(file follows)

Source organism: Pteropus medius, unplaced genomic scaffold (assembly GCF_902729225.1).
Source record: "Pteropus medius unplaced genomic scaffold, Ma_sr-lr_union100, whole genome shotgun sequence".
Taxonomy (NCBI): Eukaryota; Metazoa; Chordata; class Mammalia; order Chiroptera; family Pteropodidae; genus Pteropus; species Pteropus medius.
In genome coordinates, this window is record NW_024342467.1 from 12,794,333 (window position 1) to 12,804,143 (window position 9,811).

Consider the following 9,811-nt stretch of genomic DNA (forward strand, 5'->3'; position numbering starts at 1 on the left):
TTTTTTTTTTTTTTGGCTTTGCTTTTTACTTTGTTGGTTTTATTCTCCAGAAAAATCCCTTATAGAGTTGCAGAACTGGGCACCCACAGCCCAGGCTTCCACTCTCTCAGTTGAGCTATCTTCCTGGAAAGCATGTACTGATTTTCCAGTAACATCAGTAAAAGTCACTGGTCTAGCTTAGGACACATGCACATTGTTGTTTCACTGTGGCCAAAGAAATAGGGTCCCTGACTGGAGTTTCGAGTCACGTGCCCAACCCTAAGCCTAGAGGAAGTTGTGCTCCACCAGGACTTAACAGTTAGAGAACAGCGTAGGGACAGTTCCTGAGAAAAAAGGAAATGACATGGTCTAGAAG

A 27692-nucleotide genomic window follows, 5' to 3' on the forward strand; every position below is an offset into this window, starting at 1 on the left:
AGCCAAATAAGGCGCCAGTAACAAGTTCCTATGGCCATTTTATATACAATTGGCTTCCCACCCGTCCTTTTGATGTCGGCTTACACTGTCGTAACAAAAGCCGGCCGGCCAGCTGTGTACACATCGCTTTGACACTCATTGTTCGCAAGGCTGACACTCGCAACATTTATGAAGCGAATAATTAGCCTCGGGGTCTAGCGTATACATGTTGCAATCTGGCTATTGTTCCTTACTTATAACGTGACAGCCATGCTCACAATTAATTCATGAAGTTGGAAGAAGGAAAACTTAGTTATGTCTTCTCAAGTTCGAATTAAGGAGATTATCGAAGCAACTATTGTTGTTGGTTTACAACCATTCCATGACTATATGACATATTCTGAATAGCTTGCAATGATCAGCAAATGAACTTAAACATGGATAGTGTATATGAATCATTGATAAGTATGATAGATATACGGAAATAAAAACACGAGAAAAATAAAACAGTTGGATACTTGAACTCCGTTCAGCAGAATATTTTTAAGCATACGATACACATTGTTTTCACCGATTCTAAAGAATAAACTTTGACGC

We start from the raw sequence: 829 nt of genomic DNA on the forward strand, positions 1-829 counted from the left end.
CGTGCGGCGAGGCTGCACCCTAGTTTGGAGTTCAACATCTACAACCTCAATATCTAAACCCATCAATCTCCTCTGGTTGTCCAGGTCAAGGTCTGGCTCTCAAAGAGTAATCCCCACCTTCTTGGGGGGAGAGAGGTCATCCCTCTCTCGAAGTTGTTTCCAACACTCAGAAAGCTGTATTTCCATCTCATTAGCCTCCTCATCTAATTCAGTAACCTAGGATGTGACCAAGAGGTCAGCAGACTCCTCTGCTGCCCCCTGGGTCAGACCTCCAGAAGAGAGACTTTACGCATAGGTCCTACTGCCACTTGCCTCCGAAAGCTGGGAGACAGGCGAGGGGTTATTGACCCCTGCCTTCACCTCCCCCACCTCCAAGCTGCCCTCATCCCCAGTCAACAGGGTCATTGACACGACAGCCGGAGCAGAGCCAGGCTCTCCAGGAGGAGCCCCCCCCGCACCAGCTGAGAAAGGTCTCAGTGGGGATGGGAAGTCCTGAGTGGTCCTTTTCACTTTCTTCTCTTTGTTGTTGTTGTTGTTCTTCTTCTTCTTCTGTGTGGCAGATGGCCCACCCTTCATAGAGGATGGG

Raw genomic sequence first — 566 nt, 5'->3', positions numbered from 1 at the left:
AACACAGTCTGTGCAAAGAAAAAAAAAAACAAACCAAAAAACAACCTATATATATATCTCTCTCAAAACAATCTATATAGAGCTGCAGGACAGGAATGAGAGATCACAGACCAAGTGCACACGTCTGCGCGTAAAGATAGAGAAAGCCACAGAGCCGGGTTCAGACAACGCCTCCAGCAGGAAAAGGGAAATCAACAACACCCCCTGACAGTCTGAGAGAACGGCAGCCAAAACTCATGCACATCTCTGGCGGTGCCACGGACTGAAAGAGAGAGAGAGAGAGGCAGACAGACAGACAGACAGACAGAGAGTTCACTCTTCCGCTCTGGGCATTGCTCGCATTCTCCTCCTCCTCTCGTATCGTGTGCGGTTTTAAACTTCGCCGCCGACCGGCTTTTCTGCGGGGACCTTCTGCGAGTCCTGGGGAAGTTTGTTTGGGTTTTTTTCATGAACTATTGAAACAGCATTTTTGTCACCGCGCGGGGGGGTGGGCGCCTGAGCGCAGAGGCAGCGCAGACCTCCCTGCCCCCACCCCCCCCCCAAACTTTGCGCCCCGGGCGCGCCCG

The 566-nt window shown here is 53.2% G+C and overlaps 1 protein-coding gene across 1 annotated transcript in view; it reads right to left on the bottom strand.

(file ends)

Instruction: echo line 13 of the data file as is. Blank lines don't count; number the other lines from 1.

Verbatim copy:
The 566-nt window shown here is 53.2% G+C and overlaps 1 protein-coding gene across 1 annotated transcript in view; it reads right to left on the bottom strand.